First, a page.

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Indiana Lawmaker: More Guns Will Prevent Rapes On Campus

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With the recent school shooting in Connecticut still fresh in people’s minds, the push for new gun laws and policies continues this week in Indiana where State Senator Jim Banks (R-Columbia City) has introduced a bill that would pave the way to get more guns on college campuses.

His rationale? Banks argued that allowing college students to carry concealed weapons will protect women from sexual assault.

Though the prospects of the bill being passed by Indiana’s General Assembly this year are small, Banks said the idea has support from the local members of Students for Concealed Carry, a national organization that has played a leading role in the push for campuses to allow students to carry guns. He also specifically mentioned that the organization has a large membership of female students (though he didn't give a specific number) concerned about campus safety.

"That's what's compelling about this issue, is how many female students there are around the state, who have very specific and real reasons to be afraid for their own safety on their campus," he said. 

Most colleges shave strict policies forbidding guns on campus but efforts by groups like Student for Concealed Carry are starting to turn the tide. In just the last two years, colleges in four states sanctioned policies permitting guns on campus.

However, as NPR’s Indiana affiliate reported, the nature of sexual crimes committed on college campuses limits the likely effectiveness of a carrying a concealed weapon as a means to prevent sexual assault.

Debbie Melloan, a counselor at Indianan University’s Sexual Assault Services Center explained that “most sexual assaults happen between people who know one another,” making the willingness and likelihood of someone shooting a known attacker very slim. In fact, about two-thirds of sexual assaults are committed by someone known to the survivor or victim.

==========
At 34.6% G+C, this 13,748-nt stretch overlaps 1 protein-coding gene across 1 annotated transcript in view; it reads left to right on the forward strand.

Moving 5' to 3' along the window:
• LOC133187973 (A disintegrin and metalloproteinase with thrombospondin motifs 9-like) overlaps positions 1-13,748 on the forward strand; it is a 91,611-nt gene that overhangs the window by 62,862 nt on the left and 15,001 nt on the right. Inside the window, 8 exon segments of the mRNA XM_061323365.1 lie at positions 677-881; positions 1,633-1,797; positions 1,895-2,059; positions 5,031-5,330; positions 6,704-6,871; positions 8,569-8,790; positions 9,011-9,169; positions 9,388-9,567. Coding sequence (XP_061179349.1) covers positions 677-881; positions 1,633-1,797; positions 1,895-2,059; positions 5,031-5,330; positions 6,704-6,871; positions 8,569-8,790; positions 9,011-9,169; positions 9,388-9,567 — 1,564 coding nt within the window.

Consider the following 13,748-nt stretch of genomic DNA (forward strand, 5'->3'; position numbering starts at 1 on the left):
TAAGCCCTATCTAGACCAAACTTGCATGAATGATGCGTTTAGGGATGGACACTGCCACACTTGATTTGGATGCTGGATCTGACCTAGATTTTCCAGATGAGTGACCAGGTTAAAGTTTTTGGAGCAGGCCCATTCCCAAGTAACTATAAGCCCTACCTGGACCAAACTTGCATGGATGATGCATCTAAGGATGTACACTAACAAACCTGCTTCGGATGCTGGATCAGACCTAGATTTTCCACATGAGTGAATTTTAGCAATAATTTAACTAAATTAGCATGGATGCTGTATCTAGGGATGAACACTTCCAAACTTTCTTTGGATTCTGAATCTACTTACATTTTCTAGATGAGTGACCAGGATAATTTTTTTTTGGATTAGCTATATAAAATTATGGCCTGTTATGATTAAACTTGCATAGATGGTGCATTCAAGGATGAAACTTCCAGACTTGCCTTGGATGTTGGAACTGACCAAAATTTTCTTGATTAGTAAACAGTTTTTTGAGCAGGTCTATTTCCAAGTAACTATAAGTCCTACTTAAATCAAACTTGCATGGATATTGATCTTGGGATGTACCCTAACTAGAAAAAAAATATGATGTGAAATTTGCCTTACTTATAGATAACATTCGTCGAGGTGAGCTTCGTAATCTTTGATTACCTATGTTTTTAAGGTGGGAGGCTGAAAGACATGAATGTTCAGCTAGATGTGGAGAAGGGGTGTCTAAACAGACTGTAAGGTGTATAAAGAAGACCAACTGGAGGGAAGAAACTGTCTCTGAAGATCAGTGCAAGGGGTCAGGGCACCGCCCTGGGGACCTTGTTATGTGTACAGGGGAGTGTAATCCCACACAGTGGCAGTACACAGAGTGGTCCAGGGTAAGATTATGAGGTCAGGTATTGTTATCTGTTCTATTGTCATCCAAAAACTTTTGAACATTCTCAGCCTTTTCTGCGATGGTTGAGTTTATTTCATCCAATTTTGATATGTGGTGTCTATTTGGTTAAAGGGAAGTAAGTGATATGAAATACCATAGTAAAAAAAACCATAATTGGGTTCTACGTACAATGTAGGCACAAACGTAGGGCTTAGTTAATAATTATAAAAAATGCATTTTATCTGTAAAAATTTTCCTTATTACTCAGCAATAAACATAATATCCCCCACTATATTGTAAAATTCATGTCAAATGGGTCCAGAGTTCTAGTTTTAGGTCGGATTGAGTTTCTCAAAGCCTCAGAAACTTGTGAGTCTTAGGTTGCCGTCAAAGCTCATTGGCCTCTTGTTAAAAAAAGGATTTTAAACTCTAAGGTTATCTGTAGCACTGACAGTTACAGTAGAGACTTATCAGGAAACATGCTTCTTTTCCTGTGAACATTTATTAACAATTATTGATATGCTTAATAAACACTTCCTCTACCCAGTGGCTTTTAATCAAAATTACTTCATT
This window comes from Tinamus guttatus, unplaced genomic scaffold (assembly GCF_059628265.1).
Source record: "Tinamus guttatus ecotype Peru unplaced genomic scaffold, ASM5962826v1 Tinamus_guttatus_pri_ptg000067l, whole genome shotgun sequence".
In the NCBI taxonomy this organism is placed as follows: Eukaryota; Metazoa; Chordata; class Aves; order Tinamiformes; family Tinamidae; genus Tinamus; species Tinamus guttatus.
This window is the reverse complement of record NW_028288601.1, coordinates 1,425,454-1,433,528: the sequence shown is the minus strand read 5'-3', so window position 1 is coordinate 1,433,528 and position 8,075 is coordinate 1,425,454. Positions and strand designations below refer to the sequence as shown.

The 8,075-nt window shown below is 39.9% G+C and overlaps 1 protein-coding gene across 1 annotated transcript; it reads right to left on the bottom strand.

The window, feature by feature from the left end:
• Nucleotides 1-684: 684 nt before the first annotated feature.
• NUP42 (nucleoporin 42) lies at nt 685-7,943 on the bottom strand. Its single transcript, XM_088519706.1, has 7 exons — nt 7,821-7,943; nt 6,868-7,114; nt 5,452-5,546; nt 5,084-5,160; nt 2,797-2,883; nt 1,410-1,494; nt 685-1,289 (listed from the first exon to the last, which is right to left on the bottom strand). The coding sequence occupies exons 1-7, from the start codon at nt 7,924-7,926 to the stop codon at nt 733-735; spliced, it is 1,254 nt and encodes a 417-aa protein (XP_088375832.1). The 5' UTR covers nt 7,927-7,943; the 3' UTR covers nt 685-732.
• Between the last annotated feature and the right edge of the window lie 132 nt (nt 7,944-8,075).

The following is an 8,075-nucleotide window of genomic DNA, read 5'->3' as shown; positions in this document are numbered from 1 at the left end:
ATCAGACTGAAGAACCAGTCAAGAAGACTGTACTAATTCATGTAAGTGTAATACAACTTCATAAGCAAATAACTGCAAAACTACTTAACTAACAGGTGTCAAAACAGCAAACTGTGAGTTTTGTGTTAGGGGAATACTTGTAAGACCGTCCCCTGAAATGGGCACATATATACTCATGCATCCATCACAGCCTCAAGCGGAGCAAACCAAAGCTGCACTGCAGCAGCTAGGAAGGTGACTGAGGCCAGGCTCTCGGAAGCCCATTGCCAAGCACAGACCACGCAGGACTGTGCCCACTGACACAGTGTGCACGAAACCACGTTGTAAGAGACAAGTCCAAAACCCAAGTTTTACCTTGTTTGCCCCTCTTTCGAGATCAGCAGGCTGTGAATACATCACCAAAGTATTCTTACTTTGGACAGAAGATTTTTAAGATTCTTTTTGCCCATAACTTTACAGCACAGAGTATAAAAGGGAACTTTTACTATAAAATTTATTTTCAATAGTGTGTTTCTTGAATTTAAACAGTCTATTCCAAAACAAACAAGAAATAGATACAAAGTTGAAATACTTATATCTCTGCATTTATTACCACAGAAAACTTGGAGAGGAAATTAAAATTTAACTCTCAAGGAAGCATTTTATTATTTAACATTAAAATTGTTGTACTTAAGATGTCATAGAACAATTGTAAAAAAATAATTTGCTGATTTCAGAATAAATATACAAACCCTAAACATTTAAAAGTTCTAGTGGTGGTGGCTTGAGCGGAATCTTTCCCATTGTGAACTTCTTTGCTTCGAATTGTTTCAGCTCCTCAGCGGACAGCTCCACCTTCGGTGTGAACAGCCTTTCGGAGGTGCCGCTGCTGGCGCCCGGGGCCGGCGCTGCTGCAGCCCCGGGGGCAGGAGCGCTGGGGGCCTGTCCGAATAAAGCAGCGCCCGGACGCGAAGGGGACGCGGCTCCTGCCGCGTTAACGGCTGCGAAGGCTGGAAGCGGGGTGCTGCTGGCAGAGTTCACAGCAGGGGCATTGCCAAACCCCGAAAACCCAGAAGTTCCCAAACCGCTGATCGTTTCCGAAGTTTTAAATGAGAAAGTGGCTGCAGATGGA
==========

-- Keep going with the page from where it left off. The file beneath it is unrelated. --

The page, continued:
And on the larger question of guns on campuses, Garen Wintemute, a public health researcher at the University of California, Davis, has said that the chances that more guns in schools would keep anyone safer is "vanishingly small."

This isn’t the first time that women have been told that carrying a gun will keep them safe. When a South Carolina woman was kidnapped and sexually assaulted in November 2011, Spartanburg County Sheriff Chuck Wright told women in the community to “get a firearm” and conceal it in their fanny packs. Wright specifically mentioned a particular kind of small pistol, adding that “You ain’t got to be accurate. You just have to get close.”

Critics point to examples of guns actually putting victims in greater danger. A University of Pennsylvania study found that not only did guns fail to protect those carrying them, they were more likely to be used against them. People were about 4.5 times more likely to be shot in an assault than those not possessing a gun.

And as Tara Culp-Ressler at ThinkProgress notes, while conservatives like Banks are pushing for looser gun laws like this “under the guise of ‘protecting women,’” more attention should be focused on increasing education about rape culture on college campuses.

Further, what is so often ignored in these debates is the underlying problem of unhealthy attitudes toward women and the inadequate responses of school officials to sexual assaults. With three recent examples at Amherst, Boston University, and University of Missoula, there can be no doubt that action is needed now.

Campus safety is a serious issue and colleges and universities need to do more to help prevent sexual assaults. Whether or not letting students carry guns on campus is the answer is something each school will need to consider carefully.
 

Abraham White is a communications associate at Campus Progress. Follow him on Twitter @abwhite7.

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